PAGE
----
At the height of the housing bubble, there was one thing I could not understand; "how could people convince themselves that they could afford the mortgage payments that seemed to be at least as large as their monthly incomes". It was this, more than anything, that prevented me from buying a house. I just couldn't make sense of the numbers. I would look at my paycheck and then look at the estimated mortgage costs and local taxes. It didn't add up. However, it seems that other people weren't using much arithmetic.

(SGV Tribune) Now that some of the dire fears about adjustable-rate mortgages and subprime loans are proving true, lenders and nonprofit groups are rushing to come up with ways to slow down the defaults and foreclosures. Institutions behind these assistance programs say that a lot of homebuyers were duped or deceived into signing bad loans. The main goal, they say, should be to keep people in their homes.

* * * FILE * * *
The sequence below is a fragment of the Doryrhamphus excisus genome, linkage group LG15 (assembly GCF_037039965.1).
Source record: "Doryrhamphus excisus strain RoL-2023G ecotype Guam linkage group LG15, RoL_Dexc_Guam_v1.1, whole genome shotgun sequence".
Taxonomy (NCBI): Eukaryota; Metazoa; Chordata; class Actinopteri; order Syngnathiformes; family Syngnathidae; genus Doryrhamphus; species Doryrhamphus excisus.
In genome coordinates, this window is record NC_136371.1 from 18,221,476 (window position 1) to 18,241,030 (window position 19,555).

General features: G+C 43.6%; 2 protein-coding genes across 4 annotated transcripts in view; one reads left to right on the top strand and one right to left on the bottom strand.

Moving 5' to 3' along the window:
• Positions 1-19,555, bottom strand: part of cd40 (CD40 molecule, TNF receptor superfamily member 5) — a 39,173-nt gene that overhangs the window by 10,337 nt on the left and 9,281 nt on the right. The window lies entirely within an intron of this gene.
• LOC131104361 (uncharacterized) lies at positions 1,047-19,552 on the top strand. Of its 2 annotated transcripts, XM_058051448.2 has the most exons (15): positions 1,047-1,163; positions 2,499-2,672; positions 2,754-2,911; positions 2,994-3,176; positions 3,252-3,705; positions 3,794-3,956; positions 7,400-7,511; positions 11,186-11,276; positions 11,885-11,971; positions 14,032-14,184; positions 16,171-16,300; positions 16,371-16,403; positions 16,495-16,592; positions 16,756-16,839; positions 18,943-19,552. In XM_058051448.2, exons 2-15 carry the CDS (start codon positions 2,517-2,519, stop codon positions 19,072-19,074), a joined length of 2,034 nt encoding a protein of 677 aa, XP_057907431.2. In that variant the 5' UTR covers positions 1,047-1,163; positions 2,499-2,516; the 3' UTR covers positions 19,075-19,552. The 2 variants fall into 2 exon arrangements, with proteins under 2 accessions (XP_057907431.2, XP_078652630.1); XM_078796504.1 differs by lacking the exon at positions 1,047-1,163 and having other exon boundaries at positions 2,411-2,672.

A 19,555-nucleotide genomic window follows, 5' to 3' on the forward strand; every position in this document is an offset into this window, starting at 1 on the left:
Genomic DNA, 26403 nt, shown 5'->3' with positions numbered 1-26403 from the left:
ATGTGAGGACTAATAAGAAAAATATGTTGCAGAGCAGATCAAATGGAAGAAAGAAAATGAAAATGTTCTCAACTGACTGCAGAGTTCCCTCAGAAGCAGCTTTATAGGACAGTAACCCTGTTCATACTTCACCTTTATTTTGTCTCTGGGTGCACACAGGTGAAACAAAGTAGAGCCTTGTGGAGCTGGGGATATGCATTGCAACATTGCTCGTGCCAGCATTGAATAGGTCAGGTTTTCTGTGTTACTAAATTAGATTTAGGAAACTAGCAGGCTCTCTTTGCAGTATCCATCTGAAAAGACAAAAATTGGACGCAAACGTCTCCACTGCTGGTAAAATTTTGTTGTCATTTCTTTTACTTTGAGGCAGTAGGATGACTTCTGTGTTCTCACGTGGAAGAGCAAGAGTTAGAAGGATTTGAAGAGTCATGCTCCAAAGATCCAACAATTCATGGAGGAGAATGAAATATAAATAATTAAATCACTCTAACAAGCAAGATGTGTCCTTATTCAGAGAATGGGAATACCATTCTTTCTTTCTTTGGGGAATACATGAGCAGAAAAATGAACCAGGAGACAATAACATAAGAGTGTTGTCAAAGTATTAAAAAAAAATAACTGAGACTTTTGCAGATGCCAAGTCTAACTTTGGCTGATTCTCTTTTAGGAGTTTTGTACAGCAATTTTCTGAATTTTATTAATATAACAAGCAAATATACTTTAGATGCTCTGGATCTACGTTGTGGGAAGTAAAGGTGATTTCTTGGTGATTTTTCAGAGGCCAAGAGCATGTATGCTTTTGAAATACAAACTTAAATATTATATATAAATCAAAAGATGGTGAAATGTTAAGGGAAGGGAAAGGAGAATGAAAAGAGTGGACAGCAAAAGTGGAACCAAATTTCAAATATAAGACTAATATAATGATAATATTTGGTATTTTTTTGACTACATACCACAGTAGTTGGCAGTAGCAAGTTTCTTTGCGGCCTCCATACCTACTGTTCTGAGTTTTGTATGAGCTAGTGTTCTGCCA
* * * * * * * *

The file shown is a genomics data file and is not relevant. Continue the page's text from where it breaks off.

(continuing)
But there's also a growing call from mortgage brokers and other market watchers for struggling buyers to take some personal responsibility for their decisions. After all, they say, nobody forced them to sign these loans. "We're going to give somebody a crutch all because they couldn't spend a day in a seminar to find out about the loan products, and now they're saying, `Nobody told me there was education,"' said Richard Pittman, director of housing and counseling at ByDesign Financial Solutions, a credit counseling nonprofit based in Commerce.

"Come on, get your paycheck out and look at it next to your loan statement. You didn't realize the $4,000-a-month payment was going to take 92 percent of your paycheck? ... There's a point to tough love, when you say this is a learning experience."